Hence, the ESMA rulings should be the signal to start pursuing better, more dynamic and youthful markets. Europe has a long history of being a continent of political coercion, socialism, adversarial commercial disobedience (strikes and protests) and an anarchistic approach to institutions. It is all about the revolution and not the evolution.

Conversely, Asia, North America and Australia – combined making up a far larger region and populace than Europe, is about business, driving things forward, building, and efficiency.

Even start-ups are doing this too. A newly established retail company, one of the directors of which is a former KVB Kunlun senior manager, has closed its Cyprus office down and is very actively holding retail seminars in Asia, which are massively attended, and handling all clients via an office in Hong Kong.

Thus, the idea of starting a new brokerage in Europe to serve spread betting and CFD clients, especially at this juncture, was interesting to me.

Bold, and interesting, and if done properly, will be a welcome step in the right direction during a time when many smaller firms are eschewing proper business methodology and either disappearing offshore or being tempted to entertain the rash practice of offering cryptocurrency actuals.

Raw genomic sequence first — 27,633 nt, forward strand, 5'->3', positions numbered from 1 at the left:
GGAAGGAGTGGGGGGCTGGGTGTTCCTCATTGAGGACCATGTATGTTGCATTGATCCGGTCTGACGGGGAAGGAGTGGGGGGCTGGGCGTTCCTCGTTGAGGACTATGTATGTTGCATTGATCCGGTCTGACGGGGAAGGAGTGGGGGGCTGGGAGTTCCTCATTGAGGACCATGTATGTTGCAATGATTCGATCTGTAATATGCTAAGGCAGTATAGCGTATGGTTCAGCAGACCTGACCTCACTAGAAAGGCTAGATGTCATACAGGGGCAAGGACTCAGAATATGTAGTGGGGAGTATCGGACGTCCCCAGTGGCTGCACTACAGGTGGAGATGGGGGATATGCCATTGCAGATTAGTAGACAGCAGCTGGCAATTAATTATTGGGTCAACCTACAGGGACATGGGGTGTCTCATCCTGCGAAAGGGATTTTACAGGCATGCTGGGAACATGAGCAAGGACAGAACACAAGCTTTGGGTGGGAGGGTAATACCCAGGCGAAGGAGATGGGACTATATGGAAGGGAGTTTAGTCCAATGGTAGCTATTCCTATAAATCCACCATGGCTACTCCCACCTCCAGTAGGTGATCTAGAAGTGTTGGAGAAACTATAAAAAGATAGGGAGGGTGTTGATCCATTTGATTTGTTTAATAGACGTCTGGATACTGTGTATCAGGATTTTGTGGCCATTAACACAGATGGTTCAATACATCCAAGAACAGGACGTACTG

The rationale and ideology behind this was certainly sound, but why go to an EU read across for a license?

…..and this? As far as running an FCA regulated brokerage is concerned, no difference at all.

Why not go straight to London and get an FCA license? Spread betting, CFDs and an FCA regulatory license go together like Marmite on toast, or the Queen and Windsor Castle.

That is an intrinsically British market, and the best possible customers for such products are domestic market British customers.

Hargreaves Lansdown, IG Group and CMC Markets have shown remarkable calmness and the usual degree of absolute organizational prowess in relation to the run up to the new ESMA regulations.

There are two reasons for this, one being that these are extremely well established companies – indeed some of the most established in the world in the retail electronic trading industry – therefore they take a pragmatic, corporate approach, with the usual exemplary procedural accuracy from internal legal and commercial planning departments, which tie in with every component of operations from their proprietary trading systems to the method by which products are delivered to customers.

The other is that they know their customer base better than pretty much all other firms. This is because their customer base is 80% British in the case of IG Group and CMC Markets, and 100% British in the case of Hargreaves Lansdown.

By standing out as benchmark companies in their own domestic market – one of the most respected nations for business prowess in the world and home to highly analytical and empowered customers – they have grown organically to massive strength.